Critics of last year’s decennial census “long form” may soon find a similar questionnaire in their mailboxes as the U.S. Census Bureau begins implementing a revised version of the American Community Survey.
Intended to replace the census long form, which questioned recipients on everything from house size to commute length, the American Community Survey will provide estimates of demographic, housing, social and economic characteristics every year for all states, cities, counties, metropolitan areas and population groups of 65,000 or more. Smaller population areas will also have to participate in the survey, but data for such areas will initially take several years to compile.
Survey recipients will be selected at random every month using the Census Bureau’s “Master Address File.” The sample will represent the entire United States, and no address will receive the ACS questionnaire more than once in any five-year period.
In its promotion of the ACS, the Census Bureau says the survey will provide “community leaders and other data users [with] timely information for planning and evaluating public programs for everyone from newborns to the elderly.”
The decennial census has two parts, the bureau explained: It counts the population and, for the administration of federal programs and the distribution of billions of federal dollars, it obtains demographic, housing, social and economic information by asking one in six households to fill out the “long form.”
“Since this is done only once every 10 years, long-form information becomes out of date. Planners and other data users are reluctant to rely on it for decisions that are expensive and affect the quality of life of thousands of people,” the bureau explained. “The American Community Survey is a way to provide the data communities need every year instead of once in 10 years. It is an ongoing survey that the Census Bureau plans will replace the long form in the 2010 Census.”
Implementation of the ACS began in 1996, when the bureau began a two-year testing period of the survey. Full implementation of the survey is scheduled to begin in 2003 in every county of the United States. Data will be collected from the survey’s 3 million participants by mail. Like the decennial census, households that choose not to complete and return the form will be visited by Census Bureau employees.
The bureau says the new system is necessary to provide timely information to undefined “data users.”
“Data users have asked for timely data that provide consistent measures for all areas,” the bureau says. “Decennial sample data are out-of-date soon after they are published, about two years after the census is taken. Their usefulness declines every year thereafter. Yet billions of government and business dollars are divided among jurisdictions and population groups each year based on their social and economic profiles in the decennial census.”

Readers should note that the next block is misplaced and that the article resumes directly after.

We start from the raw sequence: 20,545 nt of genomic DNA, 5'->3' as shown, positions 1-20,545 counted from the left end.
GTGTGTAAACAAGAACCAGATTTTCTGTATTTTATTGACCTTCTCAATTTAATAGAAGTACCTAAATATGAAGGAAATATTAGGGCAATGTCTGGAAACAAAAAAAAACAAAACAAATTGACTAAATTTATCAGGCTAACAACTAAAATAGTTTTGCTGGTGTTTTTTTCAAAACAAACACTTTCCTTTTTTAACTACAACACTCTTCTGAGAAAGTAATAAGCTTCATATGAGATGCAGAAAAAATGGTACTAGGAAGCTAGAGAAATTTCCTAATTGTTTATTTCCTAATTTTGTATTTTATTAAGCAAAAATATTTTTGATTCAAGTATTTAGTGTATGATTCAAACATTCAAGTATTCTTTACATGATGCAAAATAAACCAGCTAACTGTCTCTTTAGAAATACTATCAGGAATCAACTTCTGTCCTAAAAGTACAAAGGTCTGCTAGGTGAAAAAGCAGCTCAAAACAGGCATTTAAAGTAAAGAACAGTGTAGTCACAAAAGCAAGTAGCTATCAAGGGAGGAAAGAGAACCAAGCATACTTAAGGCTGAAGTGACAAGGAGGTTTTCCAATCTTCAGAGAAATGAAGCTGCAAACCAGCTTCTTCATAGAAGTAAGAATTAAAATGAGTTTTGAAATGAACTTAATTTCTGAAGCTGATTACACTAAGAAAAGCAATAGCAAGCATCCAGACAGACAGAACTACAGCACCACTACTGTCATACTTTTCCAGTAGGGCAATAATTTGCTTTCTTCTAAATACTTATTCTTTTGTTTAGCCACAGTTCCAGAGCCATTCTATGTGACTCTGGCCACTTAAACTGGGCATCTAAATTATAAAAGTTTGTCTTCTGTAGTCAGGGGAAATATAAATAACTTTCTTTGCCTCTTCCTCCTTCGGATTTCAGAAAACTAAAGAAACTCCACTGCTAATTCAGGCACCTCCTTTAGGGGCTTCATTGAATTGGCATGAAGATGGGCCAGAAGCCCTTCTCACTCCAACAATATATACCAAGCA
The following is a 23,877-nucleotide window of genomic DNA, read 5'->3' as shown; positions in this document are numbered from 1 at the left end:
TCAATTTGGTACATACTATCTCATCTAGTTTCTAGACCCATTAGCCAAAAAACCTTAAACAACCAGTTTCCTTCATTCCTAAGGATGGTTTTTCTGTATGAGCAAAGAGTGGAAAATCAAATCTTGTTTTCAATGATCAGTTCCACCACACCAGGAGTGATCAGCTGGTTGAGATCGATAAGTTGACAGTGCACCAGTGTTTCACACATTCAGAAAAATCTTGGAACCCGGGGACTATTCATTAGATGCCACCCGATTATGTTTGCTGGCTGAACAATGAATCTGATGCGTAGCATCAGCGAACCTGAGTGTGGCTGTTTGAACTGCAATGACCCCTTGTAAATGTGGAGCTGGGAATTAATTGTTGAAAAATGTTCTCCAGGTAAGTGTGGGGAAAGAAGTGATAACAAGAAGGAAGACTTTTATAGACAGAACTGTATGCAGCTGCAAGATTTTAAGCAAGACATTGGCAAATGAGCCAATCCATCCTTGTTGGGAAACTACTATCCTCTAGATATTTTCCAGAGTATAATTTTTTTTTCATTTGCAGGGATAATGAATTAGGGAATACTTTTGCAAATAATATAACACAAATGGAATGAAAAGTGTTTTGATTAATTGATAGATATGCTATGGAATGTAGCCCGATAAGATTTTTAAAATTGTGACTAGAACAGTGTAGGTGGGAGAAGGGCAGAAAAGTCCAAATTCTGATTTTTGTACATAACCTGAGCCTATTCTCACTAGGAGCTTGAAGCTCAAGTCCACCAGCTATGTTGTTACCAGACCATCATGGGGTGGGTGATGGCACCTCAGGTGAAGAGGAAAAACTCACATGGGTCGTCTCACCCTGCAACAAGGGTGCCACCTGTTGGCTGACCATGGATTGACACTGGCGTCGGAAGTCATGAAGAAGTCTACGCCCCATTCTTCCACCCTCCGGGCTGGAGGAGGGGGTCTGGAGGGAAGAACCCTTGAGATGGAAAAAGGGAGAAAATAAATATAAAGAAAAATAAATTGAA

Some uses for the information include tracking the well-being of children, families and the elderly; determining where to locate new highways, schools and hospitals; showing a large corporation that a town has the workforce the company needs; evaluating programs such as welfare and workforce diversification; and monitoring and publicizing the results of their programs, according to the Census Bureau website.
“As an ongoing survey, the American Community Survey is a flexible vehicle, capable of adapting to changing customer needs. Once it is fully implemented, the potential is there to add questions of national policy interest or specialized supplements to help identify the situations of special population groups.”
The federal government also plans to use the ACS to screen for households with specific characteristics, according to the Census Bureau. Such households could be identified through the basic survey or through the use of supplemental questions.
“Targeted households can then be candidates for follow-up interviews, thus providing a more robust sampling frame for other surveys,” the agency’s website states.
One critic of the new survey, who responded to a web-group posting about the ACS, said it is “interesting to note that the federal government has the money (our money) to implement a computerized system that is able to correlate intrusive census questions to an exact address for all the addresses in the USA … yet are completely unwilling to implement a top-notch accounting system that shows all incoming and outgoing flow of moneys, property, materials, wages and other expenditures by category/individual/department/entity.”
Another ACS critic reluctantly participated in the survey after multiple visits by a Census Bureau employee.
“Part of me says it doesn’t matter – they already know everything down to when you cut your toenails,” the ACS recipient wrote.